Other times I like to contain my vision to little stories – poems. I can be more nuanced and intricate. I can explore the odds and ends of life. Poetry is more of a partnership between myself and the poem. It gives, I take, and then we reverse in a complicated word waltz. Often I only have a first line, and I love to sit down and see where that little kernel of an idea takes me.
Sometimes I like to pass on what I’ve learned writing to other folks, in hopes that it might help someone. I like to review a book, or relate something interesting that happened. I write about poetry forms when I’m working on puzzling them out. That’s where the non-fiction come in. I don’t have to do as much research for them as say a thesis, so they are a nice mental break. I stick to a conversational tone, which might not make good non-fiction, but what the heck.
I’d have to say my favorite is poetry in all its messy, mucky slantways complexity.
RR: We also understand from your bio that you have a “small but vocal herd of Welsh Corgis.” We’re honestly just very curious as to how many Corgis classifies a herd, and what are their names?
CB: My corgis are Pembroke Welsh Corgis. Just one Corgi can be a herd, dog knows those little legs can stomp like a dozen when he stampedes through the house. At one point I had four Corgis at my house, two were on again off again guests, the other two were mine. (They are like Pokemon, you have to collect them all.) I had a tri-color, so the next year I got a red and white from the same parents. When all four Corgis got together, there was much playing, barking, snarling, tumbling and ball chasing. And eating, always with the eating. Snacks are a big part of a Corgi day. The four arranged themselves into a loose herd. The females usually ran things with an iron paw.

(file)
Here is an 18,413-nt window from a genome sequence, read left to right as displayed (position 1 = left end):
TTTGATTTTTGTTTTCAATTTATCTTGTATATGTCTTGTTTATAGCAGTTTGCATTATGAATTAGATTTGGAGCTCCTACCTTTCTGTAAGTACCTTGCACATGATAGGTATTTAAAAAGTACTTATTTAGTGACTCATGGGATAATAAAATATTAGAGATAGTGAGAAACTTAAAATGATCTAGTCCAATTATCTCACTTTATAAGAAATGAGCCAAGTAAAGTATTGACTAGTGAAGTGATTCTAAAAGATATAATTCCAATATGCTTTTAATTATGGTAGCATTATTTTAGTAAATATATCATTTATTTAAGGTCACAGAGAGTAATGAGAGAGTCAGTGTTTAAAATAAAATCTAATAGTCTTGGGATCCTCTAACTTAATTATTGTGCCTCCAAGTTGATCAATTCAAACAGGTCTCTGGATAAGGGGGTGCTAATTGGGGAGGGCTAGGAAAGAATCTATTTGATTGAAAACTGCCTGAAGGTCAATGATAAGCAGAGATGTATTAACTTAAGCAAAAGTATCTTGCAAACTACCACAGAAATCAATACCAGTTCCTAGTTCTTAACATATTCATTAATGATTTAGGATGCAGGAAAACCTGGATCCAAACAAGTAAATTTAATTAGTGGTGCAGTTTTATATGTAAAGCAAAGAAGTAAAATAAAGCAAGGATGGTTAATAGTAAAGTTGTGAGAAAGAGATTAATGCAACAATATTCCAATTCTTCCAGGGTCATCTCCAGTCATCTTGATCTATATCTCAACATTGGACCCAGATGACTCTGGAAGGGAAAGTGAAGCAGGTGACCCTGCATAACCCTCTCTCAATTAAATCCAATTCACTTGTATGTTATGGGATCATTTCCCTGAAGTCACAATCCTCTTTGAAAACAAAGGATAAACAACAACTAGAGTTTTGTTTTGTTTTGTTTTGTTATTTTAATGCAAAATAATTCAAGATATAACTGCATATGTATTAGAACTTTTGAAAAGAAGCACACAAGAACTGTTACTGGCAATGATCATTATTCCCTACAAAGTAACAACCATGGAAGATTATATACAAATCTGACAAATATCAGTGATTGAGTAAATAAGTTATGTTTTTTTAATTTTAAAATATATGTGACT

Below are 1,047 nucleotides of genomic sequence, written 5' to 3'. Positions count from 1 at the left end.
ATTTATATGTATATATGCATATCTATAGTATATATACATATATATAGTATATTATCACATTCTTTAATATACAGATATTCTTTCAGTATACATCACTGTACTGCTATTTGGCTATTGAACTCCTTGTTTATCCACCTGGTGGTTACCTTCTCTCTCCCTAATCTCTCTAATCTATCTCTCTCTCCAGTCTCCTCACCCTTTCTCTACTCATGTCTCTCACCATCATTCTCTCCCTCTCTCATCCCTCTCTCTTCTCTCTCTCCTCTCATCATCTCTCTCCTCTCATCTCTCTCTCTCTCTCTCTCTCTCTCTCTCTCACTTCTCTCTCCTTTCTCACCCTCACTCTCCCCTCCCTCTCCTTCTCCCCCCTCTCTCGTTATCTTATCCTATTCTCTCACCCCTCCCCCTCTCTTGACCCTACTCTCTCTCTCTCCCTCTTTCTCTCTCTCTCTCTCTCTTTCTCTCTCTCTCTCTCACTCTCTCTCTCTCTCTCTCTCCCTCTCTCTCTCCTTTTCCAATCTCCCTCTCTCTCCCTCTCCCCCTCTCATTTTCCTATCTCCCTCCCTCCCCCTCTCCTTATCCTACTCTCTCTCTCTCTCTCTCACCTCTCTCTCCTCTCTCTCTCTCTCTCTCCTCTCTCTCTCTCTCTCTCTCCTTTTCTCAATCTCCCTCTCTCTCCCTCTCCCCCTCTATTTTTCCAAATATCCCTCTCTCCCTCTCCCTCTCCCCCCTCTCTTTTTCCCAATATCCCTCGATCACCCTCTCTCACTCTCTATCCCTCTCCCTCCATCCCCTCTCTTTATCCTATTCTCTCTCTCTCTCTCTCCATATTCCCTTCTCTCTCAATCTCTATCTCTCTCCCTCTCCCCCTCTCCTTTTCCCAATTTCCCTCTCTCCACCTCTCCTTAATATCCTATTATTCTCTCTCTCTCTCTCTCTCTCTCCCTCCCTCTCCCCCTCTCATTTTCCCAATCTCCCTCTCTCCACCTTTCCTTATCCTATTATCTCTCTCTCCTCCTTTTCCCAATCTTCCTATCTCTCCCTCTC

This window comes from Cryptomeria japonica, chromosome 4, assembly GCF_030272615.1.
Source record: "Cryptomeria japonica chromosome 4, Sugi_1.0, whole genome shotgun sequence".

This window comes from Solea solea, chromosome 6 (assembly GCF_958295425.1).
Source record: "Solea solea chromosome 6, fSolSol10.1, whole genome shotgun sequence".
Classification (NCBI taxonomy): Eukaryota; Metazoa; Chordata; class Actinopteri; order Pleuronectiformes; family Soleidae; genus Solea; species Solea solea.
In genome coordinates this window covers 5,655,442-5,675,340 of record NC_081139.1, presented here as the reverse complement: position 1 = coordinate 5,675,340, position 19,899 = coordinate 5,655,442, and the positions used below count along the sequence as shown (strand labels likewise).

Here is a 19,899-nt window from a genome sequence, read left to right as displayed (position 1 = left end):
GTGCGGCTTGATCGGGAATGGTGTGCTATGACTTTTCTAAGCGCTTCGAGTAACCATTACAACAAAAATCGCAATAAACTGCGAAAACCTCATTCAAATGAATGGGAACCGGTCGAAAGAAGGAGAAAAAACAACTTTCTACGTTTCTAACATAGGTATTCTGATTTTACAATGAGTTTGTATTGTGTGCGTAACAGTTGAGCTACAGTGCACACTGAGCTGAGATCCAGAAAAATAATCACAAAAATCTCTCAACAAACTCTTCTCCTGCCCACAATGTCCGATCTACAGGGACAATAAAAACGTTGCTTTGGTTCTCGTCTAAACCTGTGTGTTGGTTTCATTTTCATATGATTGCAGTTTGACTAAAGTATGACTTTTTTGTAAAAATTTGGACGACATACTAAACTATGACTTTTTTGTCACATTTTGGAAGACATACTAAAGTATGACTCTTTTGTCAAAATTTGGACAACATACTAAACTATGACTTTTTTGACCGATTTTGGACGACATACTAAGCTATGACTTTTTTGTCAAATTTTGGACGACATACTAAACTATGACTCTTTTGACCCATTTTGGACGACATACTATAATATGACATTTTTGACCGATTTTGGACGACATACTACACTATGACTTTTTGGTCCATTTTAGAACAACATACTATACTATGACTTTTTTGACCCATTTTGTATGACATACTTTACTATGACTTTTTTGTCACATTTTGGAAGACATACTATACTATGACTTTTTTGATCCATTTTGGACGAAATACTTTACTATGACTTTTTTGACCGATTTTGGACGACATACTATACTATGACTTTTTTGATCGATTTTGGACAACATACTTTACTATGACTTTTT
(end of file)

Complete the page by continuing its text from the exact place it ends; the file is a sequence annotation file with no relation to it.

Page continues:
I think 3-7 constitutes a good sized herd. If you can manage all the unique personalities. Unique, hard-headed personalities. We lost the herd one by one due to complications of aging, and now I’m down to my 13 year old red and white Corgi, Merlin the Magnificent. I lost Maximus Minimus at Christmas, and our frequent flyer guest dogs (one a full sister to Maximus) passed recently also. They were Princess Emmy and Maggie the Mouthy. It’s lonely without a big herd. I’m thinking a rescue Corgi or two would fit nicely.
RR: Has being a co-editor and co-owner of a poetry journal changed the way you think about your own writing? If so, how?
CB: Being an editor of a poetry journal has definitely changed the way I think about writing in general. We see a lot of poems in the slush, and there are so many that just weren’t ready. There’s a kernel of a great idea buried under a lot of throat clearing. I realized that in my own writing, I needed to excavate those gems and polish them up. That it’s easy to go easy on yourself, to call something done when it really needs a swift kick in the pants. I learned ‘murder your darlings’ was a tough but true need.
I also learned when I read a poem that made me sit up and pay attention, that I needed to read it several times for sheer pleasure – turning my editor’s brain off – and only then could I come back and try to figure out how they did it. All this helps me to write fiction and non-fiction also. I read some books for pleasure only, and others I read with a critical eye to see how it’s done. I constantly question myself – would I have done anything differently? If so, how? There’s so much to learn, books and poetry are great teachers.
Thank you for the chance to talk a little about myself. And thanks for the great questions!
Constance Brewer’s work appears in Issue 5.3 here.